Research 516

Do you really need that MRI your doctor suggested?

A study conducted by UT Southwestern’s Centre for Patient-Centered Outcomes Research has found that a physician’s prior MRI ordering habits and the ownership of the equipment are strongly linked to unnecessary imaging orders.

“For patients who got an MRI but did not need one, which doctor they went to mattered more than the injury or symptom that they had. With people more on the hook for the costs of their care, it’s increasingly important for physicians to offer financially responsible care,” said the study lead author Dr Arthur Hong from UT Southwestern Medical Centre.

The researchers found that uncomplicated back pain and uncomplicated headaches were two of the most common reasons patients with health insurance received low-value, or unnecessary, imaging such as X-rays, computed tomography (CT), or magnetic resonance imaging (MRI).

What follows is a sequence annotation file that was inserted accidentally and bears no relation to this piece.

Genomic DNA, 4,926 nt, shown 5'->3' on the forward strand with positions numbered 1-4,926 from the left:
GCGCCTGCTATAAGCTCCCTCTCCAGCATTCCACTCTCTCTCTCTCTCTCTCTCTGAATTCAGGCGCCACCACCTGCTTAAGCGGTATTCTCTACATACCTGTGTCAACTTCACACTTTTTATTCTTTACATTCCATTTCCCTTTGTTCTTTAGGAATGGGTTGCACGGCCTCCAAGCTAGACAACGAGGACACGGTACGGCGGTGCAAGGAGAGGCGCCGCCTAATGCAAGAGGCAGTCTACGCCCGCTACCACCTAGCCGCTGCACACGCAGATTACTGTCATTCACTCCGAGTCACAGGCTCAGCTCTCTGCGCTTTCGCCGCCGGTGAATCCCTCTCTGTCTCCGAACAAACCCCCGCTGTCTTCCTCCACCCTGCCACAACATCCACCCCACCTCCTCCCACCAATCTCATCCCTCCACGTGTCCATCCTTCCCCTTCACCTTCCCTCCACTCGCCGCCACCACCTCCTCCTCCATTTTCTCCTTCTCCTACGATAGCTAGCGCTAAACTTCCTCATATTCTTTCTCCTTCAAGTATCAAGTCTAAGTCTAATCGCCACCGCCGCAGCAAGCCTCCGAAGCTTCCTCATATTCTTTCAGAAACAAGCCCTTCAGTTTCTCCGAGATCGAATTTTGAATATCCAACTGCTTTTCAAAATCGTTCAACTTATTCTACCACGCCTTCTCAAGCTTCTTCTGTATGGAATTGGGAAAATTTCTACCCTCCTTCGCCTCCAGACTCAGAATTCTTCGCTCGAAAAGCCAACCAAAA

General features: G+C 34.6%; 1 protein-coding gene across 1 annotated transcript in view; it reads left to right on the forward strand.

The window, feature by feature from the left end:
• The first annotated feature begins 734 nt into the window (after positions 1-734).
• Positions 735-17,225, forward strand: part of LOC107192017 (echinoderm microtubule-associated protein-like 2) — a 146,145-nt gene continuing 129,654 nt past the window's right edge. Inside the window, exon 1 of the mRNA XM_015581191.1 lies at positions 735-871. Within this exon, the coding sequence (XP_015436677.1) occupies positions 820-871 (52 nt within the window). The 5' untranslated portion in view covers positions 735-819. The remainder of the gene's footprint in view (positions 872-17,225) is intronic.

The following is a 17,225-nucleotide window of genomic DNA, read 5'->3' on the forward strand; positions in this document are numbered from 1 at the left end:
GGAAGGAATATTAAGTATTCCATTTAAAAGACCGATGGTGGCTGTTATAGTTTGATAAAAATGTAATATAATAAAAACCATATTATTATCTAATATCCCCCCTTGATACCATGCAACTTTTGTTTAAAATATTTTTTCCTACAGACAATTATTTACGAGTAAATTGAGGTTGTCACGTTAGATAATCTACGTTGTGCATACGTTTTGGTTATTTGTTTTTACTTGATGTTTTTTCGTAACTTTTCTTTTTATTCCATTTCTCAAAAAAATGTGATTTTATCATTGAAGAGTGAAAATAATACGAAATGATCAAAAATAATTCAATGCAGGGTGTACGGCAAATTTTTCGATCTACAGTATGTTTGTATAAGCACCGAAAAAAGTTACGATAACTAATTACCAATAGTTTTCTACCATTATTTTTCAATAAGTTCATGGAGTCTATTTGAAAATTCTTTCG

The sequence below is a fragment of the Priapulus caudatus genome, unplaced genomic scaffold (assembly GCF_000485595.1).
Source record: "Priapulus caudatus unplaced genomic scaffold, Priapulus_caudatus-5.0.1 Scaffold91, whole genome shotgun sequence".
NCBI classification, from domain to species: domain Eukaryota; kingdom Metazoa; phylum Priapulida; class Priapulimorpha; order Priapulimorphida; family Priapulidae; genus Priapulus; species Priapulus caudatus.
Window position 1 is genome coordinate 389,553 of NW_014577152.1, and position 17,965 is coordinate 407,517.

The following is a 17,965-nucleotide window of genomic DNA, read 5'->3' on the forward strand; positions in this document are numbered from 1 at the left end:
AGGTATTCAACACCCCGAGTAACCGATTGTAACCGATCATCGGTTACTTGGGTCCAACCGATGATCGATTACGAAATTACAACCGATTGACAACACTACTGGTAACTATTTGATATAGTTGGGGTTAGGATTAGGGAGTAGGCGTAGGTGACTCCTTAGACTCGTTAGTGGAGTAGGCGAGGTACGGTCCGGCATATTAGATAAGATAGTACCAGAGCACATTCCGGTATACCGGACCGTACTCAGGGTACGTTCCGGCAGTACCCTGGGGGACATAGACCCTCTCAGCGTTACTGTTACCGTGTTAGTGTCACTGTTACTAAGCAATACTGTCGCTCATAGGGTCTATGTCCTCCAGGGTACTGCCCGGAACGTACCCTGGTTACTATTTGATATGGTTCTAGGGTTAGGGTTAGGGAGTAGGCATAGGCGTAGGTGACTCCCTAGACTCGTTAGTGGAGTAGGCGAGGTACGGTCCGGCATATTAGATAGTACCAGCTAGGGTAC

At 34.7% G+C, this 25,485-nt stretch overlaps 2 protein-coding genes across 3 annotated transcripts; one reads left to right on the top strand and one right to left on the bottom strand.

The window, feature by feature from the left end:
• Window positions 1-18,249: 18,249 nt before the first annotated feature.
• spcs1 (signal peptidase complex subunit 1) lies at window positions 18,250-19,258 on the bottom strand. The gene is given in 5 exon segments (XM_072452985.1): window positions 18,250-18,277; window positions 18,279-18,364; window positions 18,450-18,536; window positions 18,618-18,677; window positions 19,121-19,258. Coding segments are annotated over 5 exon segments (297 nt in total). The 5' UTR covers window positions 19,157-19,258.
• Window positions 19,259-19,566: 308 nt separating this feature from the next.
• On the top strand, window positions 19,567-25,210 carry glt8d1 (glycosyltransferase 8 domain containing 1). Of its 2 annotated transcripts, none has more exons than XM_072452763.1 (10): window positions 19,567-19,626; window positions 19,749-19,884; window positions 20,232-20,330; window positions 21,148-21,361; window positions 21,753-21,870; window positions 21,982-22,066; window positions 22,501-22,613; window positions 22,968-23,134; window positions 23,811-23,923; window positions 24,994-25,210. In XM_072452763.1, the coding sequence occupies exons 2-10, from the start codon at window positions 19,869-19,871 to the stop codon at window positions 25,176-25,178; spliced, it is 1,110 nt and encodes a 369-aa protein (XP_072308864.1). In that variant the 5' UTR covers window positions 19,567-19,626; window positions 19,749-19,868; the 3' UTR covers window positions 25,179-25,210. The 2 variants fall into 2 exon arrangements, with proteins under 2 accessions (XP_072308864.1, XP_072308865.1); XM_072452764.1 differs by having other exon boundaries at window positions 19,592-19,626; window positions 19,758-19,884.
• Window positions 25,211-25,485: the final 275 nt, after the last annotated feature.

Previous studies have shown that this kind of wasteful care may account for up to one-third of all medical expenditures.

The records and characteristics of 100,977 primary care physicians, specialist physicians, and chiropractors were examined for the study.

The researchers found that chiropractors and specialists were more frequent back pain imagers, while primary care physicians who ordered more back pain imaging also ordered more headache imaging.

The study was published recently in JAMA Internal Medicine.

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